International policy and advocacy efforts have emphasised the need to improve the quality and experience of care for women with different healthcare issues across the life span. PCC, an approach that informs and engages patients in their own healthcare that is positively associated with improved healthcare experiences and outcomes, is also an international priority. Yet this review identified a few studies that explored or evaluated PCCW concerning family planning, preventive healthcare services, depression and cardiovascular disease or cardiac rehabilitation. Studies varied in how they assessed PCC and none fully conceptualised PCC according to an existing comprehensive PCC framework. Few studies identified facilitators or barriers of PCC, and no studies evaluated interventions to promote or support PCCW. Notably, many studies were excluded because they referred to a wide array of arbitrary topics as PCC or concluded that PCC was needed without having defined PCC. More research is needed to fully conceptualise and describe PCCW across different characteristics and conditions relevant to women, examine whether and how legislation and policies recognise and promote PCCW and explore barriers and facilitators of PCCW. Policies, associated incentives and tailored interventions may also be needed to stimulate awareness and delivery of PCCW.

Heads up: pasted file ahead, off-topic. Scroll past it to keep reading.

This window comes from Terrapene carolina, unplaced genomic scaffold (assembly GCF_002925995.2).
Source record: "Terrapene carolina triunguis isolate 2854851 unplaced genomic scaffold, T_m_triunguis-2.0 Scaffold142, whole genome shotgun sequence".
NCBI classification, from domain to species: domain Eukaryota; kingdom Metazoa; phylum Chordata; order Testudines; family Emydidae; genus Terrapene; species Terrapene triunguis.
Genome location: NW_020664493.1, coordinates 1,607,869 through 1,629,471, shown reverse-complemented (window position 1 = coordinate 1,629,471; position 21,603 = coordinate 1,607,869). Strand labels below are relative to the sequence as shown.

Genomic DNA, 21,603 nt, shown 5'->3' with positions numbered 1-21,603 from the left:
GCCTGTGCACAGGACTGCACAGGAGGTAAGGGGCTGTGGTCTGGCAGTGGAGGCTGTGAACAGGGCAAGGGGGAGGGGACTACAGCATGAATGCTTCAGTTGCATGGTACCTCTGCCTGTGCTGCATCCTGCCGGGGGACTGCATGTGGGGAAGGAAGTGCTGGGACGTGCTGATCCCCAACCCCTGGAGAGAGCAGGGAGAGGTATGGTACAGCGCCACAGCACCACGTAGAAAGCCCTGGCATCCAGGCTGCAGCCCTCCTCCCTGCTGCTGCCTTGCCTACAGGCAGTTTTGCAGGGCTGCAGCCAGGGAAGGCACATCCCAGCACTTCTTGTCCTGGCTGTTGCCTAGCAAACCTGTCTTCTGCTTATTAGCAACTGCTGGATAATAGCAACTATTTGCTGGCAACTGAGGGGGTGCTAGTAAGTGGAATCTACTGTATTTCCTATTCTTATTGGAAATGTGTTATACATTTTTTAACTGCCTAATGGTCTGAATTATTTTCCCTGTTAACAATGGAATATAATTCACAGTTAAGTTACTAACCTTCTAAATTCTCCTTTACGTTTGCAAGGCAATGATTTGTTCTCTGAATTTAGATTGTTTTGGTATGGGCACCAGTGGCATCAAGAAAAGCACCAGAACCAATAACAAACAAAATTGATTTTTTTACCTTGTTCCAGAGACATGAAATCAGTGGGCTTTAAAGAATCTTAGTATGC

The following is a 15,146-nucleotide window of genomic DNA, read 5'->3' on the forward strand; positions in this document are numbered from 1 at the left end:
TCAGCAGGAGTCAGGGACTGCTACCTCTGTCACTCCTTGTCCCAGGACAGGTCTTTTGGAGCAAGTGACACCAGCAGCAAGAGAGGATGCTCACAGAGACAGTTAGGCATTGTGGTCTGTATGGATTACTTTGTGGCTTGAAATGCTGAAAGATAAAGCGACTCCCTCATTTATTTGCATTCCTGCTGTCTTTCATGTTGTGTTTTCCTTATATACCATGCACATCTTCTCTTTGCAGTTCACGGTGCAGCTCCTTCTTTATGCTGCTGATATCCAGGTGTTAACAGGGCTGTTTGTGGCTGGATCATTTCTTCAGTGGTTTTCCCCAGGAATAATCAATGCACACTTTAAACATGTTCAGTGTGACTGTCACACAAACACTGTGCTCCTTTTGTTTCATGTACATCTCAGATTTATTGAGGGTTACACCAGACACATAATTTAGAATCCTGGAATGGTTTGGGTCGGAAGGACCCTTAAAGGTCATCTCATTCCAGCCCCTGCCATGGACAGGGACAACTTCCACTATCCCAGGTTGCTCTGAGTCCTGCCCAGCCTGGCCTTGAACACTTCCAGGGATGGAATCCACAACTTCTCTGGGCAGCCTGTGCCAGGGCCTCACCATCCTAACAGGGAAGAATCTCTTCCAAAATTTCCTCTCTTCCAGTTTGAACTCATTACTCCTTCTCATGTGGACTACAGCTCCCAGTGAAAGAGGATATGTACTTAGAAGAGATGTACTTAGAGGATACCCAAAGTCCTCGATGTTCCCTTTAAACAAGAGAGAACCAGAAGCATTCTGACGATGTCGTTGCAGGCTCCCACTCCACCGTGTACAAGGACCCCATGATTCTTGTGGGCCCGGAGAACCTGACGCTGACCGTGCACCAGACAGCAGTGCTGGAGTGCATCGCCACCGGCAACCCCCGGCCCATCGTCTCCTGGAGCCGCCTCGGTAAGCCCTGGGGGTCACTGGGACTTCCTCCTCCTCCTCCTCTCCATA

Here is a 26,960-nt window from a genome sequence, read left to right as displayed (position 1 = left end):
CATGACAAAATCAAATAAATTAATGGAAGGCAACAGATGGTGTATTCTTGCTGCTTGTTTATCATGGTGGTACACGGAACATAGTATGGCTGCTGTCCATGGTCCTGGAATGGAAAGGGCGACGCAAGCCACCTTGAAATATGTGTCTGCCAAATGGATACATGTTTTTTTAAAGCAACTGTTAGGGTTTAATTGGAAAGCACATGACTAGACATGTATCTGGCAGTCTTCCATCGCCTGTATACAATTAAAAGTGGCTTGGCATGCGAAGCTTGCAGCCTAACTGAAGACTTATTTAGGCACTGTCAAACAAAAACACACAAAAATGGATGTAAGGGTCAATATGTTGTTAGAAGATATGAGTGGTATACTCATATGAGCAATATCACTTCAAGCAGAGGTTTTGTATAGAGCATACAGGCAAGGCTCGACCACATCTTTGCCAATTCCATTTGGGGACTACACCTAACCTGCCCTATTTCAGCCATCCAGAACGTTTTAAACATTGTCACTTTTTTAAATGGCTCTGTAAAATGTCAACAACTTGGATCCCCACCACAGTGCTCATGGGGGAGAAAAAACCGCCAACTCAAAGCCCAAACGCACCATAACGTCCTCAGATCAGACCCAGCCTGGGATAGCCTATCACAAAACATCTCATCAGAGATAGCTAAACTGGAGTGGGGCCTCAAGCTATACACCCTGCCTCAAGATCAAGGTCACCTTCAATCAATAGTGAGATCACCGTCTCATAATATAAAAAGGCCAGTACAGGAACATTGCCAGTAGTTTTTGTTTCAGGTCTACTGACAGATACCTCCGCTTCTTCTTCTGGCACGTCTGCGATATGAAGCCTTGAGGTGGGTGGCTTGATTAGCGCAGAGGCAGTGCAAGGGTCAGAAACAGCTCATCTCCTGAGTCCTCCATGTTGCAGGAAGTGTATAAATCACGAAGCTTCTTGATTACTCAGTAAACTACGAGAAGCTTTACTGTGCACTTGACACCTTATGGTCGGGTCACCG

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  • Patient consent for publication Not required.